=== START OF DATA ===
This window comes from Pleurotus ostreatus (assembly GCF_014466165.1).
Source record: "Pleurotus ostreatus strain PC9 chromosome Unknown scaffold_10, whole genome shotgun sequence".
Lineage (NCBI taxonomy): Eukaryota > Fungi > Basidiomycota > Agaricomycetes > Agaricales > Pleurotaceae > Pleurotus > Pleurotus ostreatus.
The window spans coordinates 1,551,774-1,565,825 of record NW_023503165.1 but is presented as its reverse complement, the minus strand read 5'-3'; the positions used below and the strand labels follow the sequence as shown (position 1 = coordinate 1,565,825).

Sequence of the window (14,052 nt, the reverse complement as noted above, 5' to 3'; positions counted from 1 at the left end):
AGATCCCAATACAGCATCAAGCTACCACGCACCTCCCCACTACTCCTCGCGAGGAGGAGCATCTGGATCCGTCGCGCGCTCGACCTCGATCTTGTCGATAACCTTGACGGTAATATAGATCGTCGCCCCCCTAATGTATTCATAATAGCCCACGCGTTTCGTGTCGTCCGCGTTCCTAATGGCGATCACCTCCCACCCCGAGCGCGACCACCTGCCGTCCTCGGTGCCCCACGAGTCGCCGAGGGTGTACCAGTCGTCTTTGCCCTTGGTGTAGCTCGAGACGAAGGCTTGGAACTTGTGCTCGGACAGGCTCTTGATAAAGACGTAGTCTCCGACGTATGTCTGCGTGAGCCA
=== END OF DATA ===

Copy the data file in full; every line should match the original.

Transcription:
This window comes from Pleurotus ostreatus (assembly GCF_014466165.1).
Source record: "Pleurotus ostreatus strain PC9 chromosome Unknown scaffold_10, whole genome shotgun sequence".
Lineage (NCBI taxonomy): Eukaryota > Fungi > Basidiomycota > Agaricomycetes > Agaricales > Pleurotaceae > Pleurotus > Pleurotus ostreatus.
The window spans coordinates 1,551,774-1,565,825 of record NW_023503165.1 but is presented as its reverse complement, the minus strand read 5'-3'; the positions used below and the strand labels follow the sequence as shown (position 1 = coordinate 1,565,825).

Sequence of the window (14,052 nt, the reverse complement as noted above, 5' to 3'; positions counted from 1 at the left end):
AGATCCCAATACAGCATCAAGCTACCACGCACCTCCCCACTACTCCTCGCGAGGAGGAGCATCTGGATCCGTCGCGCGCTCGACCTCGATCTTGTCGATAACCTTGACGGTAATATAGATCGTCGCCCCCCTAATGTATTCATAATAGCCCACGCGTTTCGTGTCGTCCGCGTTCCTAATGGCGATCACCTCCCACCCCGAGCGCGACCACCTGCCGTCCTCGGTGCCCCACGAGTCGCCGAGGGTGTACCAGTCGTCTTTGCCCTTGGTGTAGCTCGAGACGAAGGCTTGGAACTTGTGCTCGGACAGGCTCTTGATAAAGACGTAGTCTCCGACGTATGTCTGCGTGAGCCA